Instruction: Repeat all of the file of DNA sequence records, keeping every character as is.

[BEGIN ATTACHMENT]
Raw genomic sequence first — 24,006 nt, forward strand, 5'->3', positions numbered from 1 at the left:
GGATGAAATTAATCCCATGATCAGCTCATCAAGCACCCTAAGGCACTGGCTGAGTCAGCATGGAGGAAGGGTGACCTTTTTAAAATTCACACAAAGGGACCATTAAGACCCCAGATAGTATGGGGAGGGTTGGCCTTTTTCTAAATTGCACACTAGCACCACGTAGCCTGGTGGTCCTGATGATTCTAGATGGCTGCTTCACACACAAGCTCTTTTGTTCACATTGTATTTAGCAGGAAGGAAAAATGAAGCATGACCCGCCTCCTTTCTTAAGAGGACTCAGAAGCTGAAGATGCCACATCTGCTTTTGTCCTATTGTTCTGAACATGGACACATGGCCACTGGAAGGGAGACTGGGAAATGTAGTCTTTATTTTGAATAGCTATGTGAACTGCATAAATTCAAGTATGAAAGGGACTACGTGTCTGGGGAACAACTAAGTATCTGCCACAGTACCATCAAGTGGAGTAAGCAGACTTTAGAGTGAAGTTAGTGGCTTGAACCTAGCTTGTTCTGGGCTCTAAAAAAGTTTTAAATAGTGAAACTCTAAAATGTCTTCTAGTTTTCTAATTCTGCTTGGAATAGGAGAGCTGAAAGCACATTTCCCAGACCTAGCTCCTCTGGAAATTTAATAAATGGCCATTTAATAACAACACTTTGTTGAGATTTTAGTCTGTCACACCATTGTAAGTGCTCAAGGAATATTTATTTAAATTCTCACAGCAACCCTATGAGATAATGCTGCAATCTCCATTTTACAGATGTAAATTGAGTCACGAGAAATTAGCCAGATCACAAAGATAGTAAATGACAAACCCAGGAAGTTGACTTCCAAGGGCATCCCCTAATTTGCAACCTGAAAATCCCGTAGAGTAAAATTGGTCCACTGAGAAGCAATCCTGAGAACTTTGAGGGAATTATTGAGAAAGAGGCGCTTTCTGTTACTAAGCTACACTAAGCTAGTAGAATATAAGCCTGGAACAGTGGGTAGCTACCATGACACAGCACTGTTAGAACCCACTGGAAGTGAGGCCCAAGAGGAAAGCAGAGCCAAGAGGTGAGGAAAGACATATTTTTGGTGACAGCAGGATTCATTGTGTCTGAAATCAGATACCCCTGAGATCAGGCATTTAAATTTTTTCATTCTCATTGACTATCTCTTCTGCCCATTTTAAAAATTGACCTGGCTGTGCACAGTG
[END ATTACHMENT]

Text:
Raw genomic sequence first — 24,006 nt, forward strand, 5'->3', positions numbered from 1 at the left:
GGATGAAATTAATCCCATGATCAGCTCATCAAGCACCCTAAGGCACTGGCTGAGTCAGCATGGAGGAAGGGTGACCTTTTTAAAATTCACACAAAGGGACCATTAAGACCCCAGATAGTATGGGGAGGGTTGGCCTTTTTCTAAATTGCACACTAGCACCACGTAGCCTGGTGGTCCTGATGATTCTAGATGGCTGCTTCACACACAAGCTCTTTTGTTCACATTGTATTTAGCAGGAAGGAAAAATGAAGCATGACCCGCCTCCTTTCTTAAGAGGACTCAGAAGCTGAAGATGCCACATCTGCTTTTGTCCTATTGTTCTGAACATGGACACATGGCCACTGGAAGGGAGACTGGGAAATGTAGTCTTTATTTTGAATAGCTATGTGAACTGCATAAATTCAAGTATGAAAGGGACTACGTGTCTGGGGAACAACTAAGTATCTGCCACAGTACCATCAAGTGGAGTAAGCAGACTTTAGAGTGAAGTTAGTGGCTTGAACCTAGCTTGTTCTGGGCTCTAAAAAAGTTTTAAATAGTGAAACTCTAAAATGTCTTCTAGTTTTCTAATTCTGCTTGGAATAGGAGAGCTGAAAGCACATTTCCCAGACCTAGCTCCTCTGGAAATTTAATAAATGGCCATTTAATAACAACACTTTGTTGAGATTTTAGTCTGTCACACCATTGTAAGTGCTCAAGGAATATTTATTTAAATTCTCACAGCAACCCTATGAGATAATGCTGCAATCTCCATTTTACAGATGTAAATTGAGTCACGAGAAATTAGCCAGATCACAAAGATAGTAAATGACAAACCCAGGAAGTTGACTTCCAAGGGCATCCCCTAATTTGCAACCTGAAAATCCCGTAGAGTAAAATTGGTCCACTGAGAAGCAATCCTGAGAACTTTGAGGGAATTATTGAGAAAGAGGCGCTTTCTGTTACTAAGCTACACTAAGCTAGTAGAATATAAGCCTGGAACAGTGGGTAGCTACCATGACACAGCACTGTTAGAACCCACTGGAAGTGAGGCCCAAGAGGAAAGCAGAGCCAAGAGGTGAGGAAAGACATATTTTTGGTGACAGCAGGATTCATTGTGTCTGAAATCAGATACCCCTGAGATCAGGCATTTAAATTTTTTCATTCTCATTGACTATCTCTTCTGCCCATTTTAAAAATTGACCTGGCTGTGCACAGTG